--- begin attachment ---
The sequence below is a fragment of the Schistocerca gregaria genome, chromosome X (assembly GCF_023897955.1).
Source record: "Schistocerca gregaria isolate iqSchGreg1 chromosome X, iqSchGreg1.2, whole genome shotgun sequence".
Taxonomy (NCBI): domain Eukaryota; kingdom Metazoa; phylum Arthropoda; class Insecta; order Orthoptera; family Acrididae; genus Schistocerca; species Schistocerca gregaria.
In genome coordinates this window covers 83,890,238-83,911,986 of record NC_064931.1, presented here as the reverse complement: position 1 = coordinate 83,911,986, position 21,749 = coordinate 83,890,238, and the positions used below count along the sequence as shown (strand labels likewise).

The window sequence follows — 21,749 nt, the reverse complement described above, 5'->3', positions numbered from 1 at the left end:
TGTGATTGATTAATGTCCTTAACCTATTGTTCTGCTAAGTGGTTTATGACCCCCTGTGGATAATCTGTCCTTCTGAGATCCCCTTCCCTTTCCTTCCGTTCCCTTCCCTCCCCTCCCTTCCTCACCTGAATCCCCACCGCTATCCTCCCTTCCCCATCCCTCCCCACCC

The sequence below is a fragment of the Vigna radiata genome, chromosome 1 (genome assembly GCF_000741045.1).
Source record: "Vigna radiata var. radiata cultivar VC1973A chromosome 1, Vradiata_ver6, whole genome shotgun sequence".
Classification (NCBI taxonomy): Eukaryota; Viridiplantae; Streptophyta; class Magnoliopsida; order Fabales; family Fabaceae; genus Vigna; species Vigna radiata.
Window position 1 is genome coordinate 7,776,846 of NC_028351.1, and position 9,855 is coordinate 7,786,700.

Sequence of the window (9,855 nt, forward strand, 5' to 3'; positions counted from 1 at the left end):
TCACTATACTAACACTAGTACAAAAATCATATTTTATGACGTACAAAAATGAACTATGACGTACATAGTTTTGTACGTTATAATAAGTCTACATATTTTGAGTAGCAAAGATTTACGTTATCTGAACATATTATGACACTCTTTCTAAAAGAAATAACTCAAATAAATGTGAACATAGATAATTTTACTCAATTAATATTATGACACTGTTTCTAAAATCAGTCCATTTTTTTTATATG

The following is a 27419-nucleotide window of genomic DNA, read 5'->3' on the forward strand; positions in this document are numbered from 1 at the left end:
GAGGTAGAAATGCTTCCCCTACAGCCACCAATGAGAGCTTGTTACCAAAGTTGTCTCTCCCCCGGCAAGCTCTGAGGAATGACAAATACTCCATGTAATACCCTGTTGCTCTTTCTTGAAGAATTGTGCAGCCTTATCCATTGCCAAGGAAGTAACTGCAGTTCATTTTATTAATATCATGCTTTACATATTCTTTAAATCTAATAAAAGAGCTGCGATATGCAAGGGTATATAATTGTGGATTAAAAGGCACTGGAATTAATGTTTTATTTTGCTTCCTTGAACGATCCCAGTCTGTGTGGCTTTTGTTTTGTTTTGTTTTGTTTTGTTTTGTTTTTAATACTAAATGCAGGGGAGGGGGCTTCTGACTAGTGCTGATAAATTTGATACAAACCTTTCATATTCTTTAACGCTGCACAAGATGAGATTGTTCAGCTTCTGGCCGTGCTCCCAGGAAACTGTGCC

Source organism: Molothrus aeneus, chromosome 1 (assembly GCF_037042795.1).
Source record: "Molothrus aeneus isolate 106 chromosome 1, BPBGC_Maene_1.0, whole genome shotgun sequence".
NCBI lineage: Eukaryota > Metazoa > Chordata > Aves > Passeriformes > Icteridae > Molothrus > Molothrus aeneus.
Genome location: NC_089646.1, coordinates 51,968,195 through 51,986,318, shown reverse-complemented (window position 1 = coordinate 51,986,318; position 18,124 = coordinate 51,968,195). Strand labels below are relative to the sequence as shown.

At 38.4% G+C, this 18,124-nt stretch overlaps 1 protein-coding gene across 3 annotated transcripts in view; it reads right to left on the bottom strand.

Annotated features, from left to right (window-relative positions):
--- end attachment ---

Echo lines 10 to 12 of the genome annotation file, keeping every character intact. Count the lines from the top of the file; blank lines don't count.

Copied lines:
Window position 1 is genome coordinate 7,776,846 of NC_028351.1, and position 9,855 is coordinate 7,786,700.

Sequence of the window (9,855 nt, forward strand, 5' to 3'; positions counted from 1 at the left end):
TCACTATACTAACACTAGTACAAAAATCATATTTTATGACGTACAAAAATGAACTATGACGTACATAGTTTTGTACGTTATAATAAGTCTACATATTTTGAGTAGCAAAGATTTACGTTATCTGAACATATTATGACACTCTTTCTAAAAGAAATAACTCAAATAAATGTGAACATAGATAATTTTACTCAATTAATATTATGACACTGTTTCTAAAATCAGTCCATTTTTTTTATATG